"My dear child," said Willy Cameron, feeling very old and experienced, and, it must be confessed, extremely happy, "of course there's something behind it. But the most that's behind it is a lot of fellows who want without working what the other fellow's worked to get."

It was about that time that Lily was exchanged into the town near the camp, and Willy Cameron suddenly found life a stale thing, and ashes in the mouth. He finally decided that he had not been such a hopeless fool as to fall in love with her, but that it would be as well not to see her too much.

"The thing to do," he reasoned to himself, "is, first of all, not to see her. Or only on Friday nights, because she likes the movies, and it would look queer to stop." Thus Willy Cameron speciously to himself, and deliberately ignoring the fact that some twenty-odd officers stood ready to seize those Friday nights. "And then to work hard, so I'll sleep better, and not lie awake making a fool of myself. And when I get a bit of idiocy in the daytime, I'd better just walk it off. Because I've got to live with myself a long time, probably, and I'm no love-sick Romeo."

Which excellent practical advice had cost him considerable shoe-leather at first. In a month or two, however, he considered himself quite cured, and pretended to himself that he was surprised to find it Friday again. But when, after retreat, the band marched back again to its quarters playing, for instance, "There's a Long, Long Trail," there was something inside him that insisted on seeing the years ahead as a long, long trail, and that the trail did not lead to the lands of his dreams.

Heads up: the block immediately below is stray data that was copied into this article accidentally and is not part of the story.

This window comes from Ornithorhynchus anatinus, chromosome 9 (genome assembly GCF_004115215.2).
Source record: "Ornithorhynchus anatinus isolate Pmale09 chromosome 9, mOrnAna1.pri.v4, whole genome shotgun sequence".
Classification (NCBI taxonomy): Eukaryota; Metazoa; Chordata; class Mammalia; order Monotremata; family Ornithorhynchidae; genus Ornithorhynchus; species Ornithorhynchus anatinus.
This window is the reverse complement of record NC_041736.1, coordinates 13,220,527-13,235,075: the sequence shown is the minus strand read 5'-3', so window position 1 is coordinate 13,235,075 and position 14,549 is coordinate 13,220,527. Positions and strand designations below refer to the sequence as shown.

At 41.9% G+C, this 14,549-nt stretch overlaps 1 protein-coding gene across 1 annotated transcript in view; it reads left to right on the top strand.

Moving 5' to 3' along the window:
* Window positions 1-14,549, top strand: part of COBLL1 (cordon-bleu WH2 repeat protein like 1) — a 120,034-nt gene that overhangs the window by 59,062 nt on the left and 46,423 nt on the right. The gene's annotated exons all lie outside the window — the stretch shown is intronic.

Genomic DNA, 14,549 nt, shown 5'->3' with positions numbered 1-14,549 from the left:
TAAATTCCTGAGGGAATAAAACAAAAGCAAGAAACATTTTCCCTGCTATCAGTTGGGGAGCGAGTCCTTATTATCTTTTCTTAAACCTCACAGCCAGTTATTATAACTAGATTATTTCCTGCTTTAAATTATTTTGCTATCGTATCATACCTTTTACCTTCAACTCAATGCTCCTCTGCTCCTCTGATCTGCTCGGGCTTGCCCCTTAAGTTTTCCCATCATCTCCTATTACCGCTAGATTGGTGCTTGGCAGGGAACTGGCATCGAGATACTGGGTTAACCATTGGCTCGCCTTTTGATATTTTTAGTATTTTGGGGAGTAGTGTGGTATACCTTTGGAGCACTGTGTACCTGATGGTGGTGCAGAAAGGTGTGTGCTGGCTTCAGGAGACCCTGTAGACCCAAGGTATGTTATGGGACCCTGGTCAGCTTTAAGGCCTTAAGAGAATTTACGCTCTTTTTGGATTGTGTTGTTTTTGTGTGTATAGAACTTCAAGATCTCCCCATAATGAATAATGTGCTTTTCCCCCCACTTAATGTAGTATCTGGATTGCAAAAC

He got to know that very well indeed during the winter that followed the armistice. Because there was work to do he stayed and finished up, as did Lily Cardew. But the hut was closed and she was working in the town, and although they kept up their Friday evenings, the old intimacy was gone. And one night she said:

"Isn't it amazing, when you are busy, how soon Friday night comes along?"

And on each day of the preceding week he had wakened and said to himself: "This is Monday - " - or whatever it might be - "and in four more days it will be Friday."

In February he was sent home. Lily stayed on until the end of March. He went back to his little village of plain people, and took up life again as best he could. But sometimes it seemed to him that from behind every fire-lit window in the evenings - he was still wearing out shoe-leather, particularly at nights - somebody with a mandolin was wailing about the long, long trail.

His mother watched him anxiously. He was thinner than ever, and oddly older, and there was a hollow look about his eyes that hurt her.

"Why don't you bring home a bottle of tonic from the store, Willy," she said, one evening when he had been feverishly running through the city newspaper. He put the paper aside hastily.

"Tonic!" he said. "Why, I'm all right, mother. Anyhow, I wouldn't take any of that stuff." He caught her eye and looked away. "It takes a little time to get settled again, that's all, mother."

"The Young People's Society is having an entertainment at the church to-night, Willy."

"Well, maybe I'll go," he agreed to her unspoken suggestion. "If you insist on making me a society man - "

But some time later he came downstairs with a book.

"Thought I'd rather read," he explained. "Got a book here on the history of steel. Talk about romances! Let me read some of it to you. You sit there and close your eyes and just listen to this: 'The first Cardew furnace was built in 1868. At that time - '"